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Walgreen expects to lose most Express Scripts biz

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Drugstore operator Walgreen Co. said Thursday it expects to lose almost 90 percent of prescriptions handled by pharmacy benefits manager Express Scripts Inc. after it leaves Express Scripts' networks on Jan. 1.

The Deerfield, Ill., company said the break will hurt its sales, earnings and cash flow during fiscal 2012, although it did not specify the impact in a filing with the Securities and Exchange Commission. But it noted that Express Scripts processed about 88 million prescriptions filled by Walgreen in fiscal 2011. That represented about $5.3 billion of the drugstore operator's sales out of $72.18 billion in total sales.

Based on deals it has made with individual Express Scripts clients, Walgreen said it expects about keep about 10 million of those prescriptions. The company said it filled about 26 million prescriptions for Express Scripts over the first four months of its current fiscal year, which started Sept. 1.

Express Scripts pays Walgreen and other drugstore operators to fill prescriptions. The companies have said since June that they were preparing to stop business once their three-year contract ends this year. Walgreen has said it would rather give up the revenue it gets from Express Scripts than continue filling unprofitable prescriptions. When the contract ends, most Express Scripts members won't be able to fill prescriptions at Walgreen stores.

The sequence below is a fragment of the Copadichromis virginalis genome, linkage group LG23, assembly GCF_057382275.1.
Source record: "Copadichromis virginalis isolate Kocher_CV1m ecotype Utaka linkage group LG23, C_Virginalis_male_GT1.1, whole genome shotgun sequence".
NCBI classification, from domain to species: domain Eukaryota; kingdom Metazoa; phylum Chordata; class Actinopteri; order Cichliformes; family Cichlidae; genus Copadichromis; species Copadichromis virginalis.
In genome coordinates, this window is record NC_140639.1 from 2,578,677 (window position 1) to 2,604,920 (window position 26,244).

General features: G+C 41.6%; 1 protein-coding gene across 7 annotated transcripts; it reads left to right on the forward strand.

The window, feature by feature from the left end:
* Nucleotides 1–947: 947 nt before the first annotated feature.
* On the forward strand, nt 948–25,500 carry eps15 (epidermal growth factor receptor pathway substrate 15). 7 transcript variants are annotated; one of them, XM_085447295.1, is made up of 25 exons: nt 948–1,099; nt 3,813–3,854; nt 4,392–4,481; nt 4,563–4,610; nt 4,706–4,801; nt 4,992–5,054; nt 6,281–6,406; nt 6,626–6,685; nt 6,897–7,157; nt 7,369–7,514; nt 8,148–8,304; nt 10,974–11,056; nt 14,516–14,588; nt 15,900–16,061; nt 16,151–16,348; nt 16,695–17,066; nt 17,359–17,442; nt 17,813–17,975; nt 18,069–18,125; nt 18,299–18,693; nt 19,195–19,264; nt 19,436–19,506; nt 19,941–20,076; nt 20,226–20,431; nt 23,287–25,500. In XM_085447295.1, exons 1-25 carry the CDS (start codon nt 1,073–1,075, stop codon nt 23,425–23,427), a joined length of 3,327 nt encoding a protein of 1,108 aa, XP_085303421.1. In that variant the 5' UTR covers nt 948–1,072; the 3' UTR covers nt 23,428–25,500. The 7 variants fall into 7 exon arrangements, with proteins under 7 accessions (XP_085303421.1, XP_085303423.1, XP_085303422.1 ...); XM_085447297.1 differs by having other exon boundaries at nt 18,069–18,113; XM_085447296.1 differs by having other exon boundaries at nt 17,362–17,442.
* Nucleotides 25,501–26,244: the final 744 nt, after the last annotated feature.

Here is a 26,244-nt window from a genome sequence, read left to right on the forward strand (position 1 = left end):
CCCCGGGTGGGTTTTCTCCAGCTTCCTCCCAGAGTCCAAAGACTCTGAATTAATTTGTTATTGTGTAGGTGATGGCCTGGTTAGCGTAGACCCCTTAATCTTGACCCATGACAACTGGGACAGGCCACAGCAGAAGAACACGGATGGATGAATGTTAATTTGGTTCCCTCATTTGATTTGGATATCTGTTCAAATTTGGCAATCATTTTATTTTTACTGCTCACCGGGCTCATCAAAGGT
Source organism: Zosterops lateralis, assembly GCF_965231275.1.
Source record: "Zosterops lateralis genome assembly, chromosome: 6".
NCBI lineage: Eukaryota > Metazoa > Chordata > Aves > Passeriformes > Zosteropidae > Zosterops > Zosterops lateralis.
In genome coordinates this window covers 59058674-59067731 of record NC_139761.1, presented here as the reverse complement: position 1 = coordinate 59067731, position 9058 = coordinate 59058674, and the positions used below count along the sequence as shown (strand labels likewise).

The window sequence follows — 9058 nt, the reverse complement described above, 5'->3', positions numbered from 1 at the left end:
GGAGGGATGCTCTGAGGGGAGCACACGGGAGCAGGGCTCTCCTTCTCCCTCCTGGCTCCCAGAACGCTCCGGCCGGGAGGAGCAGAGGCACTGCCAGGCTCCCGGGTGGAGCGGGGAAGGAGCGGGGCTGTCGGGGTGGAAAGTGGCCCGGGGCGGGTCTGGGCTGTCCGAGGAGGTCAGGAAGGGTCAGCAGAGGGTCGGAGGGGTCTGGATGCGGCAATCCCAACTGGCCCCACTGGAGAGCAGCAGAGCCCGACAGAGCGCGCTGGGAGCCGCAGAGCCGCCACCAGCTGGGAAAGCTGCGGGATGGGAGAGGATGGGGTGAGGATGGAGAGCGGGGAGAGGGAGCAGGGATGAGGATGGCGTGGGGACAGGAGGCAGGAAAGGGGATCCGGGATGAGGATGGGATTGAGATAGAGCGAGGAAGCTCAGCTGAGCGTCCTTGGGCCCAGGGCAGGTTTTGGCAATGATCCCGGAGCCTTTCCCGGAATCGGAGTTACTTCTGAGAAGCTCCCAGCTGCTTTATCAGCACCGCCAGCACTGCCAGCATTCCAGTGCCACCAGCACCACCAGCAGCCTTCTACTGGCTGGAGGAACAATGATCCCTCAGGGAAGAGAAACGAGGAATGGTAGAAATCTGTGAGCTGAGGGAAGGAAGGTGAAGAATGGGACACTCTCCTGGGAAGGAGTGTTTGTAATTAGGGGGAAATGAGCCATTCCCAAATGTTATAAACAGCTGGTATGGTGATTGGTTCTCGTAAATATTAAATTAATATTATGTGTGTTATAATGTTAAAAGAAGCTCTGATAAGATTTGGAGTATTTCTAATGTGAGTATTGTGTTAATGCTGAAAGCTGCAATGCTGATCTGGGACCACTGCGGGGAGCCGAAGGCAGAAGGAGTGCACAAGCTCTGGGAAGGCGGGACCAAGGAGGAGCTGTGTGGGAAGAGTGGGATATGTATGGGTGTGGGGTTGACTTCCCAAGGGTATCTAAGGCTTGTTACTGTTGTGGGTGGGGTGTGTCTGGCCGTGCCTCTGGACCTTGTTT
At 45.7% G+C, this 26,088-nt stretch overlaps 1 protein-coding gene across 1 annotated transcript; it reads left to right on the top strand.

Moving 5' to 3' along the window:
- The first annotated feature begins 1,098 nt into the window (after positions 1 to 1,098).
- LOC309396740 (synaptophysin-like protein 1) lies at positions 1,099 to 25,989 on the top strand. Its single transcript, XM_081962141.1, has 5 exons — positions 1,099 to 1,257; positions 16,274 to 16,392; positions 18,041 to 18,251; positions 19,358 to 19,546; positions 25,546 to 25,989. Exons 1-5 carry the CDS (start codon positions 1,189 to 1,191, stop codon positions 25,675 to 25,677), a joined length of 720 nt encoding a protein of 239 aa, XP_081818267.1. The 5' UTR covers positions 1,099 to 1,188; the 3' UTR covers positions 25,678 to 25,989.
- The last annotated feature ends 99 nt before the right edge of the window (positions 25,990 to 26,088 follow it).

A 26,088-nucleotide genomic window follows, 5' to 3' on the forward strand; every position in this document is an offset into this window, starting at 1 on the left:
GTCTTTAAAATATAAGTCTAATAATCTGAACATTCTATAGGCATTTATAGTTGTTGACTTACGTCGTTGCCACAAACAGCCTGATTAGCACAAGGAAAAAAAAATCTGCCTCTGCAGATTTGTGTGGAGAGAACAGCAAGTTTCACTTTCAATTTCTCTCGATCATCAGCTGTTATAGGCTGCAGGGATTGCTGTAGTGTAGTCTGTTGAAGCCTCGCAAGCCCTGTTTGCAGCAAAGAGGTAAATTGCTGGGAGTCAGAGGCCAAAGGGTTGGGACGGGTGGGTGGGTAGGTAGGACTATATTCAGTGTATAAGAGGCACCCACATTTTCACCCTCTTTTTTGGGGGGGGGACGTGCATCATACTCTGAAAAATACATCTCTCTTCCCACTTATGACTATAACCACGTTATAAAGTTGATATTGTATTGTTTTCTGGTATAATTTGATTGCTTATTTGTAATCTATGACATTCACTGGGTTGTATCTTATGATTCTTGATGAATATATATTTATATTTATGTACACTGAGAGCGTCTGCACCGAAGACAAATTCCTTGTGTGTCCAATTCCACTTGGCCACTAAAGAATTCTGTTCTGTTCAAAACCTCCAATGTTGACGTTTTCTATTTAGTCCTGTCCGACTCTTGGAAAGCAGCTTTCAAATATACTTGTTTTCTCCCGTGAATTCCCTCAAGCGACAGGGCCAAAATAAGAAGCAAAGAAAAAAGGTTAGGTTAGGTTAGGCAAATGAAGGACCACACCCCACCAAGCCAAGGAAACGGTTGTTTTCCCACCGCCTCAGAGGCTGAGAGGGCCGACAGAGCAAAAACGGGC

The nation's largest drugstore chain also has said it will try to keep as many of the Express Scripts prescriptions as possible by making its own arrangements with companies and health plans. Walgreen said more than 100 Express Scripts clients have either changed pharmacy benefits managers or altered their contracts to keep Walgreen in their networks. It said it believes that employers and health plan sponsors will want to keep its stores in their networks.

Walgreen has not made deals with Express Scripts' biggest clients, however, including the Tricare military health plan and Indianapolis-based health insurer WellPoint Inc.

In the meantime Walgreen said it will try to counteract the loss of Express Scripts' business by cutting costs. However the company has acknowledged that it will not be able to cut enough costs to make up for all of the revenue it will lose. Walgreen recently completed a three-year initiative that was intended to cut its annual spending by $1 billion.

Walgreen reiterated in the filing Thursday that it expects to keep 97 to 99 percent of its fiscal 2011 prescription volume in the new fiscal year. Walgreen fills one out of every five prescriptions in the U.S., and it filled about 819 million prescriptions in its last fiscal year. The company has approximately 7,800 stores.

Walgreen said earlier this month the Express Scripts decision cost it a penny per share in sales at pharmacies open at least a year and a penny per share in expenses during its fiscal first quarter.